This post was updated in 2023.
Enter most arched passageways in historic buildings made of stone and look up. Look closely and you will see one block is different from all the rest. That wedge-shaped piece is the keystone block. Keystones in architecture are used to hold the other blocks in place. In the world of habits and discipline, keystone habits are the building blocks that hold other habits together.
On the surface, most habits seem obvious. We all know we should drink more water, exercise more often and sleep more. The secret to habits – especially keystone habits – is not so much the act of the habit, it is the leverage they can give you on life. Like discovering a helpful app for your phone, adding a positive habit to your life can allow you to enjoy more success without more effort. I recommend these keystone habits the most because they have given me to most leverage over my life. I hope you enjoy the same leverage in your life.
1. Do the hardest work first
“The people who achieve extraordinary results don’t achieve them by working more hours. They achieve them by getting more done in the hours they work.” – Gary Keller, The One Thing
It’s hard – if not impossible – to not think about what you need to do. Often referred to as the Zeigarnik effect, we tend to pay more attention to incomplete work over complete work.
For example, if you’re in a meeting with someone who you know deserves your apology, it gnaws at your attention and energy. The more you think about it, the more you are distracted. Make the apology and (often regardless of their response) you feel better and clearer almost immediately.
It’s like that with the habit of doing the hardest work first.
While most habits offer a single reward – exercise leads to better health, etc. – when you do the hardest work first you get the double bonus of completing the work, plus more motivation for what’s next on your list.
HOW TO START: Before starting your day, block time (see below) for the hardest work of the day. Be as specific as possible (“email agenda to the committee” is better than “Deal with next committee meeting”)
2. Block time
“My goal is to make sure progress is being made on the right things at the right pace for the relevant deadlines.” –Cal Newport
When I ask audiences how they respond to an appointment on their calendar for, say, a committee meeting, the responses are almost universal. They anticipate it, plan to be there on time, make apologies and try to reschedule if unable to attend.
Next, I ask how, in the middle of a busy day, they respond upon noticing a task they added the previous week to a long to-do list. Almost universally they think about it, maybe work on it a bit, but mostly ignore it.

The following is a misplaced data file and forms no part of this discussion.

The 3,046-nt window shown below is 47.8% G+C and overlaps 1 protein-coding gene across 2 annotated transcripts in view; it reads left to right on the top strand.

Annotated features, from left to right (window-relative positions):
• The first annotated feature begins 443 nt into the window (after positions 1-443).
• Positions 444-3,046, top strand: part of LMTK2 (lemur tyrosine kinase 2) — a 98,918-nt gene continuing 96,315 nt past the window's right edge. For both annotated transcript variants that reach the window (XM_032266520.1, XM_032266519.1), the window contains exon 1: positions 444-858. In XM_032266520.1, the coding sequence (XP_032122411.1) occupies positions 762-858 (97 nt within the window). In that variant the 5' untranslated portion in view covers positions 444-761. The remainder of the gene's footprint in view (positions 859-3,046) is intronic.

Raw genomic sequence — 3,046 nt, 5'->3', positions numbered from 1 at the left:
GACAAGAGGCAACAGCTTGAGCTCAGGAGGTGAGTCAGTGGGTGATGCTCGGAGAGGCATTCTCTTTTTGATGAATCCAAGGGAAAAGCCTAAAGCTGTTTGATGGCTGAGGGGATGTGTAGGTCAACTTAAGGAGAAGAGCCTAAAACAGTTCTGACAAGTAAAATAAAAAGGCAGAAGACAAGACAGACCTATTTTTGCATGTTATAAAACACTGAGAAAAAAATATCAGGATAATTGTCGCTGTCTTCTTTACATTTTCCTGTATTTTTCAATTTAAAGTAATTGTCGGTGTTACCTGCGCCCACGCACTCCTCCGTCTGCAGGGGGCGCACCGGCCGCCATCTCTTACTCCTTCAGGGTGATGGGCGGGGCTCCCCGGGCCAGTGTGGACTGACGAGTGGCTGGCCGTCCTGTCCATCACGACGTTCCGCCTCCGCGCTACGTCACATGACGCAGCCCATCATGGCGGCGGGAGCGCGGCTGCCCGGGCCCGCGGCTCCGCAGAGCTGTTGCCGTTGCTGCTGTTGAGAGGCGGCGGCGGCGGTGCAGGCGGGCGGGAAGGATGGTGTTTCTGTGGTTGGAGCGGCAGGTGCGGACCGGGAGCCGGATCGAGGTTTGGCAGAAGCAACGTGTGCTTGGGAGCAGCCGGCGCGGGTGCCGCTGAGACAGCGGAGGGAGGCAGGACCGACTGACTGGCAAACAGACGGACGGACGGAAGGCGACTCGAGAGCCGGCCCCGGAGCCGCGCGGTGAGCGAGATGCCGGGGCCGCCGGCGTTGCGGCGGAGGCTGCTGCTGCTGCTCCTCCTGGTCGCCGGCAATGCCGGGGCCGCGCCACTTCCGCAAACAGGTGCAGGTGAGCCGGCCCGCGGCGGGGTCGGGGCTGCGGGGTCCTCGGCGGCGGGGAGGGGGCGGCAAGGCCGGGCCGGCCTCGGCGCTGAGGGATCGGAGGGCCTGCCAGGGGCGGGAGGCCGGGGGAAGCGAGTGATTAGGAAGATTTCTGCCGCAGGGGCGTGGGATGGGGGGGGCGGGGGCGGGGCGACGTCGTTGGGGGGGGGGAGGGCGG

Appointments work. And when you block time for important work it’s like making an appointment with yourself.
Creating time blocks is an antidote to a frustratingly distracted day where it feels like nothing important got done. It’s all about doing the “Deep work” author Cal Newport defines as “Professional activities performed in a state of distraction-free concentration that push your cognitive capabilities to their limit.”
The process is easy (I go into more detail in this article): as soon as you recognize a chunk of work that requires your full attention, block it in your calendar. And then ( this is the most important part) respect that appointment. If you get distracted or delayed, reschedule your time block—don’t delete it. The goal is to treat time blocks like you would with a team member or your doctor. Once you make the appointment, respect it.
“Small wins are exactly what they sound like, and are part of how keystone habits create widespread changes.” – Charles Duhigg
As soon as I adopted time blocking everything changed. I had to think through what was most important for that day (and what was not important). My day became a series of appointments, rather than a miscellaneous list of competing priorities.
Best of all, every time block was focused time to get a specific task completed. I started wearing headphones more often to avoid hearing conversations in our office. I closed windows on my computer, turned my phone to silent, and checked my email less often. Best of all, I so see the progress I was making that that energized me.
HOW TO START: Block your calendar for the week with time slots for critical work. Use this visual to see where you might need more time, or have a conflict. The goal is deep undistracted work. If something comes up that conflicts with the time block, move the block.
3. Make your bed
“Your bed is a symbol of you. There’s something about having your bed feel orderly that makes your life feel that way.” –Gretchen Rubin
I always get a lot of smiles when I recommend this habit to a live audience. It’s like a secret habit so many people have adopted and come to love.
Fans of the make-your-bed movement are supported not just by the likes of Jeff Bezos, Adrianna Huffington, and Bill Gates, but also by research.
One study, at Hunch.com found “bed makers” are more productive and happier. Charles Duhigg, the author of one of my favorite books, The Power of Habits, wrote that making your bed is – “the kind of habit that leads to other good habits being formed.”
In a commencement speech at the University of Texas, Retired U.S. Navy Admiral Seal William H. McCraven, author of Make Your Bed: Little Things Can Change Your Life…and Maybe the World told students “If you make your bed every morning, you will have accomplished the first task of the day,″ he said. “It will give you a small sense of pride, and it will encourage you to do another task, and another, and another. And by the end of the day that one task completed will have turned into many tasks completed.”
HOW TO START: As soon as you get out of bed, turn around and make your bed. Do it for one week—it’s as simple as that. Practice the habit and notice how good it feels.